Many of my clients are moving into the mobile arena, recognising the inherent benefits that this brings. Mobile devices include smart phones and tablets and have stormed the marketplace over the last two years.
Whilst it’s always been clear that they would have an application in the distribution of training, it’s only now becoming clear just how significant that impact is going to be.
Mobile devices break down the differentiation between classroom and informal learning. E-learning allowed people to learn away from the classroom, but still in front of a computer. Mobile learning allows them to learn whilst they’re waiting for the train or standing in a bus queue.
All the evidence is that people are embracing the opportunities that this brings, and i’m trying to position my work at the forefront in terms of research, development and supporting systems.
The explosion of tablet devices has bought even more opportunities; first the iPad, but now a range of multi touch, first generation copycats like the Samsung Galaxy or the Dell Streak.
To give an idea of how far these devices are changing the game, look at the evidence from an ‘off the shelf’ training App that we developed in 2010.
We produced a two hour training module on Presentation Skills. Uptake on the iPhone was high, moving us to 24th place in the iTunes chart within a week of release, but then we released the iPad version. Uptake was 400% higher on this platform. Individuals have in their hands a tablet that they enjoy engaging with. It allows them to spend their time differently, be that sending emails, watching films or engaging in training.
Of course, there is more to it than just porting information onto the mobile device. These ‘first generation’ mobile solutions (either web streamed or just repackaged) are all well and good, but they don’t maximise the power of the platform. Our strongest results have come from solutions leveraged off the native functionality of the devices, coupled with a strong and evolving learning methodology. It’s no longer just enough to create a document of what you want to train; these days we need to look at how the learning will be structured, the use of pre and post course learning, assessment and evaluation methods and strategies for retaining information in a ‘just in time’ reference format once the learning is complete.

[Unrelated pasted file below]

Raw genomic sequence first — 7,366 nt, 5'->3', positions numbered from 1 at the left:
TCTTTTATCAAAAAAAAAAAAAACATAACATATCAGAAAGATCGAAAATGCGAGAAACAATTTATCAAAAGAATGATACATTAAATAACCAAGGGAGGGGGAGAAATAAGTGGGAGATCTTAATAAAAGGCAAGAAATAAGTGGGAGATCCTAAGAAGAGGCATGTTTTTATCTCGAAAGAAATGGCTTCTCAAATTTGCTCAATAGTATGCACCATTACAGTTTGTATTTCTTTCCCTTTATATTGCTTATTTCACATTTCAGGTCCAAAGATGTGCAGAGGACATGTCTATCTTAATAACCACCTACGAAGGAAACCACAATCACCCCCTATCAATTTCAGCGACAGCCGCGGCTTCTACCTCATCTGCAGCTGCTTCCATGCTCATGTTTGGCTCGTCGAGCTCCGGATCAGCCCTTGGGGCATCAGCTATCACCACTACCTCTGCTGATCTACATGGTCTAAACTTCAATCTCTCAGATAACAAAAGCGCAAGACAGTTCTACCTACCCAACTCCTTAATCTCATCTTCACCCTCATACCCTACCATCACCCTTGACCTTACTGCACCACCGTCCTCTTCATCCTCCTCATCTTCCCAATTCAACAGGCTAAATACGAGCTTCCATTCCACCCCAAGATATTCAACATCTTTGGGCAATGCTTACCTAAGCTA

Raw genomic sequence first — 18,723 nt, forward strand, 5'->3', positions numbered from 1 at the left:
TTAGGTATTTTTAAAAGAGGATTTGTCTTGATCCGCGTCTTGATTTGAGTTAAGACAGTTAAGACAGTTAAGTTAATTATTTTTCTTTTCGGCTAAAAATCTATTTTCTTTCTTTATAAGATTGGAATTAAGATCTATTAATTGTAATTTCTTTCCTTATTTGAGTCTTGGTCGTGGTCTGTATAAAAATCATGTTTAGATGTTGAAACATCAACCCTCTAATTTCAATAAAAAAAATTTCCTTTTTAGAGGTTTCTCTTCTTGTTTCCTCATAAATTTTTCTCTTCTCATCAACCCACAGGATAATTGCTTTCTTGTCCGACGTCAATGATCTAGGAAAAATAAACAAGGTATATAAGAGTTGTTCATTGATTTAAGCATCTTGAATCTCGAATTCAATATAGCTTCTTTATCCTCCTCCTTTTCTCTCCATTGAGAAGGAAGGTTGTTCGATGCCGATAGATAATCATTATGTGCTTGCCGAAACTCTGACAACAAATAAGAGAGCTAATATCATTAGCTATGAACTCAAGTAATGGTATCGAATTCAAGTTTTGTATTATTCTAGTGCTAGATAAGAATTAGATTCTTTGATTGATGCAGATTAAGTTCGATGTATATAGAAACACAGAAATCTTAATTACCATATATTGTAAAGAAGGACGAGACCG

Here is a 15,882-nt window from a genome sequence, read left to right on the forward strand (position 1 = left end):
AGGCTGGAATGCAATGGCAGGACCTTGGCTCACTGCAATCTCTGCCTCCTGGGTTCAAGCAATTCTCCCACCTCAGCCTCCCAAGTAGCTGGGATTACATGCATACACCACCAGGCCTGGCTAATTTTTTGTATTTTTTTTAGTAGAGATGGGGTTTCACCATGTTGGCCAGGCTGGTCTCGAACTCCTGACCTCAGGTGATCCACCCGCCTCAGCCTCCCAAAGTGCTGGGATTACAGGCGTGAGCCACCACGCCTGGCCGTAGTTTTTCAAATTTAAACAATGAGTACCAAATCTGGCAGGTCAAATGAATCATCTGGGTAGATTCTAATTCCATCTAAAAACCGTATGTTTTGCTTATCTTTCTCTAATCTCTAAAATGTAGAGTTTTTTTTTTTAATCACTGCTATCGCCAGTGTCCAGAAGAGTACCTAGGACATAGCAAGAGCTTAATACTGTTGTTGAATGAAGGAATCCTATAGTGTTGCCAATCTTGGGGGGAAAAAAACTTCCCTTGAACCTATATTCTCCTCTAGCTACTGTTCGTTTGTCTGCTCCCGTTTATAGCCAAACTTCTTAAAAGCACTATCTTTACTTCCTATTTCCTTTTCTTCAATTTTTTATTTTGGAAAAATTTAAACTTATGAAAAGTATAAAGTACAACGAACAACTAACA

Two years ago, an mechanic needed to hold ten years of training in their heads. Today, they need access to a library of reference modules that deliver video, animations and diagnostics directly to a tablet so that they can refresh and learn on demand. Collaborative working tools and social networking environments can tie in with this. If my Land Rover breaks down, i want the mechanic to know how Land Rover would fix it, and to have access to appropriate resources. However, if i’m going to drive it across the desert, i’d like him to have access to other mechanics who have experience with sand filters and overheating. I’d like him to be able to draw on all of these official and unofficial source of information, and mobile devices are ideally placed to support this. In this context, mobile learning is more than just a distribution infrastructure, it can be an enabling technology that effects real changes in how people operate and interact, and organisations need to be aware of and maximising the opportunities that come from this.